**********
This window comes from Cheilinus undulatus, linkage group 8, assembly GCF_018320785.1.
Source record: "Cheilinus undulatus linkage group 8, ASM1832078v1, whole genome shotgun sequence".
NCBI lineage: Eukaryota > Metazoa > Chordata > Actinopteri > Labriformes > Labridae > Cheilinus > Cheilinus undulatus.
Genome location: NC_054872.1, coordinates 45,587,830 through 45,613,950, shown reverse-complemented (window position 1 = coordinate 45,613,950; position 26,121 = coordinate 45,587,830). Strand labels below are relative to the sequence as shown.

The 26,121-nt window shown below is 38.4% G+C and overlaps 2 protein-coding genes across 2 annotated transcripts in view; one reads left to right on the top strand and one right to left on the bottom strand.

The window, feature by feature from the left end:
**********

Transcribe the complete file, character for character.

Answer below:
This window comes from Cheilinus undulatus, linkage group 8, assembly GCF_018320785.1.
Source record: "Cheilinus undulatus linkage group 8, ASM1832078v1, whole genome shotgun sequence".
NCBI lineage: Eukaryota > Metazoa > Chordata > Actinopteri > Labriformes > Labridae > Cheilinus > Cheilinus undulatus.
Genome location: NC_054872.1, coordinates 45,587,830 through 45,613,950, shown reverse-complemented (window position 1 = coordinate 45,613,950; position 26,121 = coordinate 45,587,830). Strand labels below are relative to the sequence as shown.

The 26,121-nt window shown below is 38.4% G+C and overlaps 2 protein-coding genes across 2 annotated transcripts in view; one reads left to right on the top strand and one right to left on the bottom strand.

The window, feature by feature from the left end: